Smile. Let's see those estimates.


Finding things in everyday life that empower you to evaluate statistics or theorize estimates on a scenario has always been fun for my children and me. It becomes somewhat of a game, searching for certain attributes and data points to bring a story together. Sometimes it develops into a cost-benefit analysis of the carbon impact of a Kuerig Coffee maker versus a Breville One-touch. Other times it involves eating M&Ms as we discuss how many M&Ms are in the wall of storage containers at an M&M store. It's not a final thesis presented for a doctorate in economics but instead a personal exploration to get us closer to an answer, welcoming a more accurate way to estimate, or permission to investigate more in a subject. At the end of each economic adventure, we achieved our objective of knowing that our answer isn’t exactly right but we accept we are directionally correct.


Estimating can be a difficult concept for kids to understand and master. Many of them would rather just solve the problem or measure the item exactly—why bother estimating? - Weareteachers.com

At OpEmpathy, we introduced you to one when we considered the financial benefits of hand picking a 10-pack of Munchkins versus single counting ten of them at Dunkin. I have noticed that if I bring in these views and experiments routinely, it allows my family and myself to explore for answers that don’t exist. One we recently discussed was the option to have plastic braces to cosmetically align teeth versus stainless steel. How much melted stainless steel is displaced annually in the United States with the plastic option being available?


The impact of plastic braces on the stainless steel industry


When I was a kid, I didn’t have dental braces so this estimate was going to become personal. I had multiple attempts for straight teeth with stainless retainers but broke them so many times my dad gave up on the investment. I remember him saying something like, “Sorry kid, you will have to get your own sometime later in life if you want them. I can’t afford them.”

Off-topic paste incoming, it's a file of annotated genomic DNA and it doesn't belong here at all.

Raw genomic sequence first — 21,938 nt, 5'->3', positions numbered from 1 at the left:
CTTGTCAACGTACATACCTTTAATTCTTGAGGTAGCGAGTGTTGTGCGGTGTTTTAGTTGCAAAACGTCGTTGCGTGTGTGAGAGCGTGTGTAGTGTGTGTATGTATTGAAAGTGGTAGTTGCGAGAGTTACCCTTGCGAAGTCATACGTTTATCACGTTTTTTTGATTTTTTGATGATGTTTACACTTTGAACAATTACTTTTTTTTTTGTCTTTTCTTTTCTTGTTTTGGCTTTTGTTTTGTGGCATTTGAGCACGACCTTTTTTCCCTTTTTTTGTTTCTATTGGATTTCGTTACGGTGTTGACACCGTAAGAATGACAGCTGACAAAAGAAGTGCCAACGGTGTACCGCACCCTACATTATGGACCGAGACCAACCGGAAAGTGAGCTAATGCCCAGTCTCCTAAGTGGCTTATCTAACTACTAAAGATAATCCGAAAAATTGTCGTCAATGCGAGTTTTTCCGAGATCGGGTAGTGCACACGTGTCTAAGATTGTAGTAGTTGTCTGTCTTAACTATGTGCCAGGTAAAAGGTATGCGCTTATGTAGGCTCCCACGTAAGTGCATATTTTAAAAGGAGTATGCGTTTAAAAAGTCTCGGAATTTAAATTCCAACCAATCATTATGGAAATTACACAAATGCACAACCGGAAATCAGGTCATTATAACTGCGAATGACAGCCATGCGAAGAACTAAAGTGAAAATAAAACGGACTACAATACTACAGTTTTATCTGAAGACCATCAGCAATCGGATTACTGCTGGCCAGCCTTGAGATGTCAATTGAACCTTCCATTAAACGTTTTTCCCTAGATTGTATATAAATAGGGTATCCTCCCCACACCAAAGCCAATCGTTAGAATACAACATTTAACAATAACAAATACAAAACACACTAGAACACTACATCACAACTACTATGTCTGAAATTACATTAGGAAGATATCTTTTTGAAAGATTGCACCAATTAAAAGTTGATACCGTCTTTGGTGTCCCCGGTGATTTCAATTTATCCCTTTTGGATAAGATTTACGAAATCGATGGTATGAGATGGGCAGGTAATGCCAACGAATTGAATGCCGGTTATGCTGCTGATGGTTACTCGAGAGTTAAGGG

About three years ago, I was recommended to buy Invisalign because my dentist and myself notice some movements in my X-rays. This triggered with me the plastic option versus the stainless option I missed out on more than 30 years ago? How has the availability of a plastic retainer option and the ease of getting your teeth aligned influenced the stainless steel market? How much less stainless steel is produced in the melting process resulting from this option of a finished product? Let’s do the math.


It’s natural for the teeth to shift throughout life, according to the American Association of Orthodontists. Your teeth also undergo wear and tear due to a lifetime of chewing, grinding, and biting. - webmd.com

Understanding the weight


Humana references that ~4 million individuals in the United States wear braces at any given time. We are making an assumption here that 50% of people have plastic braces versus stainless braces right now. So that’s 2 million sets of braces per year that are stainless. Now for the weight of braces. I am not an orthodontist, so we were surprised to learn that there are different dimensions (e.g. round, square, rectangle) and grades. Additionally, sometimes titanium is used when individuals are allergic to nickel found in the applicable stainless. We did not know that. Additionally, sometimes wires get changed and diameters get changed as teeth move, yet sometimes they don’t. Back to the weight.


Dimensionally, we will assume that the average diameter is 0.4 mm and length averages around 200 mm total for a top and bottom set of braces. That comes to about 2 grams per set of braces. Let’s double it for all of the metal clips, repairs, and variability. So 4 grams per set of braces. 4 grams at 2 million people per year equates to about 9 Short-tons of stainless steel in the United States.


These assumptions indicate that the plastic solution displaces about 9 Short-tons of finished stainless steel in the form of 304, 316, or 17-4 martensitic. Yield this through all of the manufacturing process steps from raw material to 0.4 mm stainless wire at a rolled throughput yield of around 50%, this comes to about 18 tons. So we estimate that approximately 18 tons of stainless steel are displaced with a plastic solution within the United States each year.


Make estimates fun


In this one question, we were able to talk about short-tons versus long tons. We were able to build metaphors that allowed us to discuss what rolled-throughput yield. We were able to discuss the benefits of having different dimensions of stainless wire. We were able to conduct minor research and explore data points we were unaware of. We made estimating fun. We explored a random mystery.


As you are out walking around or driving down a road if a random thought comes into your head explore it. Introduce it to your children or think out loud as you go through the estimates. These questions to uncover are everywhere, and bringing some of the family along for the ride will open their eyes to solve the world’s problems versus just letting them pass by.







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